THE BLOG
11/28/2016 05:47 am ET Updated Dec 06, 2017

Penmayne of London and Burberry - Redefining Heritage

Is the phrase 'heritage brand' overused these days? Perhaps. As a result, it is important for those who encounter it, to unpack it and in doing so, question not only the intention but the truth in its use. Is it being used honestly to drive brand authenticity and tell a story? Or to jump on the common narrative or zeitgeist to boost traffic? For many of us working in a world where fashion is viewed sustainably, the phrase embodies so much more than a toe-dip into using traditional British-made fabrics or putting a spotlight on local, onshore business operations in the UK. Discovering brands who place an eye on this wider lens is refreshing, and progresses an often stagnant conversation forward, namely offering fresh answers to two core questions, 'What is the future of British fashion?' and 'Where does true innovation in the heritage space lie?'

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Photo credit: Jonathan Pattinson

For independent luxury British hat brand Penmayne of London, the answers are also all encompassing; heritage is as much about the design process, history of the brand itself and a focus on wanting to be a part of the British market, including manufacturing here ("It's expense and it's harder to scale, but it's worth it," says founder Claire Howeson.) Founded in 2013, Penmayne of London specialises in luxury felt and straw hats for women. Quickly becoming known for a precise brand message ("Confident", "Considered", "Honest" and "Timeless") whilst designing statement timeless hats, since its introduction to the market three years ago, the brand is already able to call both independent and luxury retailers such as Wolf & Badger and Harrods, home.

I recall interviewing Christopher Bailey, chief creative and chief executive officer (CEO) of Burberry, a while back and his words about the core definition of heritage remain as true today as they did two years ago; "Whilst Burberry is very much a British heritage brand driven by quality, this encompasses more than location, the British have a natural ability to blend the traditional with the quirky and here innovation can be borne." If innovation can fall under an umbrella and act in design, process and/or innovation in execution, then does the phrase heritage need only apply to brands dating back centuries in age like Burberry (D.O.B 1856), or a more contemporary use be applied to a way of doing business that is honest, authentic and quality focused? Particularly as - by definition - heritage is 'something that is handed down from the past, as a tradition: a national heritage of honor, pride, and courage'.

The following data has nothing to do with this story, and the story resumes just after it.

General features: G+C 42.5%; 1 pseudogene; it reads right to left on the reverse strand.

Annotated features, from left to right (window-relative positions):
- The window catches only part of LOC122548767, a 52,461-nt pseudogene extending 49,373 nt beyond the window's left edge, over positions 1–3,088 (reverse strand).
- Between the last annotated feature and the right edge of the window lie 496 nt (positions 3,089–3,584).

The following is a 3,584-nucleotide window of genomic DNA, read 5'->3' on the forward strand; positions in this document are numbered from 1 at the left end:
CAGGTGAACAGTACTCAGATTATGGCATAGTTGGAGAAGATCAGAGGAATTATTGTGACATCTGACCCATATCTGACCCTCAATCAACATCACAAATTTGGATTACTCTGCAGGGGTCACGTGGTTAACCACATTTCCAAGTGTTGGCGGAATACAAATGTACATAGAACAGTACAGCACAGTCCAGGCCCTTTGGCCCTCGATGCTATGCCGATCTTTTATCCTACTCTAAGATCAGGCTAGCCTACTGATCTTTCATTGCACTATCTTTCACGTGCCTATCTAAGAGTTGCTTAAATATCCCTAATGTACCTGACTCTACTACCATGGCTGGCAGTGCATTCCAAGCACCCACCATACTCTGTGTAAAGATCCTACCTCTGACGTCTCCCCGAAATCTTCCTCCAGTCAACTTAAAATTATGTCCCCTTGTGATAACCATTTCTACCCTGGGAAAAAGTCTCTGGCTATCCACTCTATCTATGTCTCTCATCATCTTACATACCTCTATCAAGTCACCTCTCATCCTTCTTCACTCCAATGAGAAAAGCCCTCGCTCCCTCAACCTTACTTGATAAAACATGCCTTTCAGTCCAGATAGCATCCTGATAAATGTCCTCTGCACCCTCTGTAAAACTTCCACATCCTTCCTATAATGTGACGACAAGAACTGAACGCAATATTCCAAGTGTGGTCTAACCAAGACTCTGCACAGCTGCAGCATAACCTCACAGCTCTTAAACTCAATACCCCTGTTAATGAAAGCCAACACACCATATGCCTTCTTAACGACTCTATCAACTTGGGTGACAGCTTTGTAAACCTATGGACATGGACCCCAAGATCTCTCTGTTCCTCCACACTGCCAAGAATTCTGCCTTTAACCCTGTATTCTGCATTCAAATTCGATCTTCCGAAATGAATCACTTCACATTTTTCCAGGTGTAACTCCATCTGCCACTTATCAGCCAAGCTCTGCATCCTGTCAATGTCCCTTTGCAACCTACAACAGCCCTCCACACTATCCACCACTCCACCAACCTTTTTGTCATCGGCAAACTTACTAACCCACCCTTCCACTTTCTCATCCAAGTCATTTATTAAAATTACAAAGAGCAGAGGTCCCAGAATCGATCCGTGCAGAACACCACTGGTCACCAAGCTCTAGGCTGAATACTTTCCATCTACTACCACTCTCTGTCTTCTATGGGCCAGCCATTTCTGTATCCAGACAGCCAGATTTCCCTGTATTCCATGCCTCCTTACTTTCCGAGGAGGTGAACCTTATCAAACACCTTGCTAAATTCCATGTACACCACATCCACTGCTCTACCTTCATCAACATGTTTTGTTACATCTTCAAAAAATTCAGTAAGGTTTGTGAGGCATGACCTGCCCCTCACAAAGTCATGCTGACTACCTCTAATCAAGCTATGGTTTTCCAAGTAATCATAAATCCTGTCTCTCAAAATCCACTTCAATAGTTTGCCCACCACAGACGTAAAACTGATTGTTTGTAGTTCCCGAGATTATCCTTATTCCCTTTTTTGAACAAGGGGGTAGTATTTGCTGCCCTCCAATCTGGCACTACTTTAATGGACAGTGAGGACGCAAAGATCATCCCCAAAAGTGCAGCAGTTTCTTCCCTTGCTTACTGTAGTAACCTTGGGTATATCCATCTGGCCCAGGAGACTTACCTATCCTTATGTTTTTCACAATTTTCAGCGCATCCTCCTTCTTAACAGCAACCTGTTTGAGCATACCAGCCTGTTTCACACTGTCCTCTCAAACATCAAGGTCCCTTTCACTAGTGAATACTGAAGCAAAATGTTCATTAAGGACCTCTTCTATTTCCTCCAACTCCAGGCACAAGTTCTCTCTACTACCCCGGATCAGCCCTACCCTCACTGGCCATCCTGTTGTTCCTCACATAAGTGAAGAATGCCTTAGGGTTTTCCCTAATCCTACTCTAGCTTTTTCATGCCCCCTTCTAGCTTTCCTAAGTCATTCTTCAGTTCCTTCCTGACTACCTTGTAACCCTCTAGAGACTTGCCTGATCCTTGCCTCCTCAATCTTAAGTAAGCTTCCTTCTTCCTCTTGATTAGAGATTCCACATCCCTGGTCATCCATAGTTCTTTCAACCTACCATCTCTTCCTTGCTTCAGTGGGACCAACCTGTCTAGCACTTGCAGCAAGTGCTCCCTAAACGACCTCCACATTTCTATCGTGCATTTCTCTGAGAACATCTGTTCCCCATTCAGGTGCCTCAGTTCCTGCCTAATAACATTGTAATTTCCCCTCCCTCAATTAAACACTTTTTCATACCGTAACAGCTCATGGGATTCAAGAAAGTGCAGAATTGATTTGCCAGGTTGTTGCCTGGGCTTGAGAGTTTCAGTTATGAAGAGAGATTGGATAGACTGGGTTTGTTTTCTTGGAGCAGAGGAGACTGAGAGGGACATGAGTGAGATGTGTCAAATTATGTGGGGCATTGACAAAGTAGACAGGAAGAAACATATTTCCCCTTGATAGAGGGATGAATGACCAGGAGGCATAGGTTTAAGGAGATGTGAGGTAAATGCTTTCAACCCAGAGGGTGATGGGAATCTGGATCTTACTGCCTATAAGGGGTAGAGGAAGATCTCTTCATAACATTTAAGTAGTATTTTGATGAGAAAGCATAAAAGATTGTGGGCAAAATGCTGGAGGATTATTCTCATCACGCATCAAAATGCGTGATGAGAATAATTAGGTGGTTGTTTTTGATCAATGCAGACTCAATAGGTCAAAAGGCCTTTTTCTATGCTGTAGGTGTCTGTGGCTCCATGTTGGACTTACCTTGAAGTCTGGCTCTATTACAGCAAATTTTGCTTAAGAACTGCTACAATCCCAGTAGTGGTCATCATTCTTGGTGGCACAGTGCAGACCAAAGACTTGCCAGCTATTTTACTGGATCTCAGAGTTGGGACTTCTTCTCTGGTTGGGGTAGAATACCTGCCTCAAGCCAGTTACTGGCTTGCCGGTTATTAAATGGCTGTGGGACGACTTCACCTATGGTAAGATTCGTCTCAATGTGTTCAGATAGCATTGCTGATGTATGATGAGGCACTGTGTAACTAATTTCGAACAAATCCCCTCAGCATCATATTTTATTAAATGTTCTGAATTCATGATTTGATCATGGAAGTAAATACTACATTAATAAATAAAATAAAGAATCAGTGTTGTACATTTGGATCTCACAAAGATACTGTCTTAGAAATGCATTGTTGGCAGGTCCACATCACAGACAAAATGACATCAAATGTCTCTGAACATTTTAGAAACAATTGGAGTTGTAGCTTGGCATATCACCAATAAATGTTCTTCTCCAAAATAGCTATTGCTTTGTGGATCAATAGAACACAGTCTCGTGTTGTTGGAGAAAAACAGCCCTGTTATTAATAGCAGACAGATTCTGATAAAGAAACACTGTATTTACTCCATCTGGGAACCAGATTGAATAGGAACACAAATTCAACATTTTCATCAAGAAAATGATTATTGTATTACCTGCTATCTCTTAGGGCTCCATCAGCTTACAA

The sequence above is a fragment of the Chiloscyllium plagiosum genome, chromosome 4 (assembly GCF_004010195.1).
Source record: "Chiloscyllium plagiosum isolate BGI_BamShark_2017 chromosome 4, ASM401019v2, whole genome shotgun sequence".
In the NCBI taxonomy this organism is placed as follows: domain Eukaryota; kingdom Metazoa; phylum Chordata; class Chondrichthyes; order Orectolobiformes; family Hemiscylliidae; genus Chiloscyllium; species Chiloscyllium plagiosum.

I wore a selection of Penmayne of London whilst curating a sustainable style diary for the Huffington Post in September, and can vouch for the peerless quality and design-led chic, but when it comes to the story, no one can share that better than the Chief Designer herself.

Heritage truly is the new contemporary and for brands like Penmayne of London, heritage indeed goes beyond location. It encompasses the minutia of details across to the scalability of global operations, here is what Howeson had to say about her growing brand.

Tell us about the vision for your brand?

Our mission is to make beautiful, timeless hats for the stylish modern woman. Our designs are inspired by a strong sense of natural beauty and honesty and we are genuine, confident and hugely passionate about what we do.

We launched our first collection in 2013 with a dedication to quality, craftsmanship and design. Since then we have continued to create pieces that combine classic and modern sentiments, designing a new generation of hat.

My vision is to empower more women to wear great hats as an everyday accessory, for Penmayne hats to become a wardrobe staple and a trusted friend. Everyone needs a great hat (or two, or three) in their life...

Who are Penmayne - tell us about your team?

I have a small production team who help with making the hats and two amazing women who run our marketing and PR. My family are also really involved in the business; my mum still makes all the hat linings and my dad does our accounts. And my brother and sister are very good at sales! I definitely couldn't have built this without them.

How and why is making in Britain important to you?

It's something that I feel very passionate about and I am really proud to say that we make our hats in Britain. It is important to us to have complete integrity in our supply chain, to maintain an exceptional level of quality and to support British manufacturing as a whole.

What does quality mean for your brand? How does it translate to your product?

It is everything. We put a huge amount of love, care and attention into what we make, and we know that every hat that leaves this studio is of an exceptional quality. We are very open and honest as a brand and we are asking our customers to trust us to get it right. That's a big responsibility for us and I am determined that we will not let them down.

Are you looking forward to growing your brand globally? Do you have any fears around that and manufacturing?

Yes, it's really exciting and it is very much on the horizon for us at the moment. I think it's really important to take one step at a time and avoid growing too quickly - the last thing we want to do it to jeopardise the quality of our product in order to achieve scale. We believe we can do both, it just takes a bit more consideration and patience.

Penmayne of London recently launched a new website, take a look here.